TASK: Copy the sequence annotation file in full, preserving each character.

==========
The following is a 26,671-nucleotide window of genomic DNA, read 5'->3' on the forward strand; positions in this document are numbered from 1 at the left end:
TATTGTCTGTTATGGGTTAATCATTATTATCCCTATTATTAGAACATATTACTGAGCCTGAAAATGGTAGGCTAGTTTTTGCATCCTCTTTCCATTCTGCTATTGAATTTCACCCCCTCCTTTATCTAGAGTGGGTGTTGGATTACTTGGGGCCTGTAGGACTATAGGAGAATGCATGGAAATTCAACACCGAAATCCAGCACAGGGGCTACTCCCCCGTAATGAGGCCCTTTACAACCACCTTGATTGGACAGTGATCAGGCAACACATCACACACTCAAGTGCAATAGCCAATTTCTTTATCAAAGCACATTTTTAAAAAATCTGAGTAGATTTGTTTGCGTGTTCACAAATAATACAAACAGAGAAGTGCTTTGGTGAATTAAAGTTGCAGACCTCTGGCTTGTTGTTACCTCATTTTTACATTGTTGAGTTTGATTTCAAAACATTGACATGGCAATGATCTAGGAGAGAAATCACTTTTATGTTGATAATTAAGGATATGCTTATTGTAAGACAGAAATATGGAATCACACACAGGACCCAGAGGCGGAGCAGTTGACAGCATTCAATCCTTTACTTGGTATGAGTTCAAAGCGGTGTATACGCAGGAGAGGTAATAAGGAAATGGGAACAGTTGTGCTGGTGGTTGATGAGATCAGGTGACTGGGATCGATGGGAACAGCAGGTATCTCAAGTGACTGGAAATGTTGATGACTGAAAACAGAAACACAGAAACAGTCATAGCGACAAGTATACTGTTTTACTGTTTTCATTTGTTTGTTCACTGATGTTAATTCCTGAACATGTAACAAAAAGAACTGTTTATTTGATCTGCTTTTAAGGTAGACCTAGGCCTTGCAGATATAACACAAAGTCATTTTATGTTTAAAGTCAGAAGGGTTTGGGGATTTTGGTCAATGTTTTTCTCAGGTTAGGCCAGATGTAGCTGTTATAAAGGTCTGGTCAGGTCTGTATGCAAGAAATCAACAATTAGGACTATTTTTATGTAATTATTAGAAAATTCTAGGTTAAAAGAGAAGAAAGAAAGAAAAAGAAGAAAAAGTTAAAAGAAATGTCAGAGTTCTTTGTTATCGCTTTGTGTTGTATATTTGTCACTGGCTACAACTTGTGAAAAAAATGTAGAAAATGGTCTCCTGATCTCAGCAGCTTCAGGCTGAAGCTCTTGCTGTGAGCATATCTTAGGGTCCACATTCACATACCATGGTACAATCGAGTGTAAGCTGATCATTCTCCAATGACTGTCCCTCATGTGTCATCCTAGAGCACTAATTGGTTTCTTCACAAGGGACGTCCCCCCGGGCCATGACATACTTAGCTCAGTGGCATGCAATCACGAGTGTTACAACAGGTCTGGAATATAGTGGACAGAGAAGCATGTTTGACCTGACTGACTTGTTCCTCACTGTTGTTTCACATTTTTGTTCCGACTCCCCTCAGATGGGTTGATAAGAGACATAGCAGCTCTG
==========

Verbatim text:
The following is a 26,671-nucleotide window of genomic DNA, read 5'->3' on the forward strand; positions in this document are numbered from 1 at the left end:
TATTGTCTGTTATGGGTTAATCATTATTATCCCTATTATTAGAACATATTACTGAGCCTGAAAATGGTAGGCTAGTTTTTGCATCCTCTTTCCATTCTGCTATTGAATTTCACCCCCTCCTTTATCTAGAGTGGGTGTTGGATTACTTGGGGCCTGTAGGACTATAGGAGAATGCATGGAAATTCAACACCGAAATCCAGCACAGGGGCTACTCCCCCGTAATGAGGCCCTTTACAACCACCTTGATTGGACAGTGATCAGGCAACACATCACACACTCAAGTGCAATAGCCAATTTCTTTATCAAAGCACATTTTTAAAAAATCTGAGTAGATTTGTTTGCGTGTTCACAAATAATACAAACAGAGAAGTGCTTTGGTGAATTAAAGTTGCAGACCTCTGGCTTGTTGTTACCTCATTTTTACATTGTTGAGTTTGATTTCAAAACATTGACATGGCAATGATCTAGGAGAGAAATCACTTTTATGTTGATAATTAAGGATATGCTTATTGTAAGACAGAAATATGGAATCACACACAGGACCCAGAGGCGGAGCAGTTGACAGCATTCAATCCTTTACTTGGTATGAGTTCAAAGCGGTGTATACGCAGGAGAGGTAATAAGGAAATGGGAACAGTTGTGCTGGTGGTTGATGAGATCAGGTGACTGGGATCGATGGGAACAGCAGGTATCTCAAGTGACTGGAAATGTTGATGACTGAAAACAGAAACACAGAAACAGTCATAGCGACAAGTATACTGTTTTACTGTTTTCATTTGTTTGTTCACTGATGTTAATTCCTGAACATGTAACAAAAAGAACTGTTTATTTGATCTGCTTTTAAGGTAGACCTAGGCCTTGCAGATATAACACAAAGTCATTTTATGTTTAAAGTCAGAAGGGTTTGGGGATTTTGGTCAATGTTTTTCTCAGGTTAGGCCAGATGTAGCTGTTATAAAGGTCTGGTCAGGTCTGTATGCAAGAAATCAACAATTAGGACTATTTTTATGTAATTATTAGAAAATTCTAGGTTAAAAGAGAAGAAAGAAAGAAAAAGAAGAAAAAGTTAAAAGAAATGTCAGAGTTCTTTGTTATCGCTTTGTGTTGTATATTTGTCACTGGCTACAACTTGTGAAAAAAATGTAGAAAATGGTCTCCTGATCTCAGCAGCTTCAGGCTGAAGCTCTTGCTGTGAGCATATCTTAGGGTCCACATTCACATACCATGGTACAATCGAGTGTAAGCTGATCATTCTCCAATGACTGTCCCTCATGTGTCATCCTAGAGCACTAATTGGTTTCTTCACAAGGGACGTCCCCCCGGGCCATGACATACTTAGCTCAGTGGCATGCAATCACGAGTGTTACAACAGGTCTGGAATATAGTGGACAGAGAAGCATGTTTGACCTGACTGACTTGTTCCTCACTGTTGTTTCACATTTTTGTTCCGACTCCCCTCAGATGGGTTGATAAGAGACATAGCAGCTCTG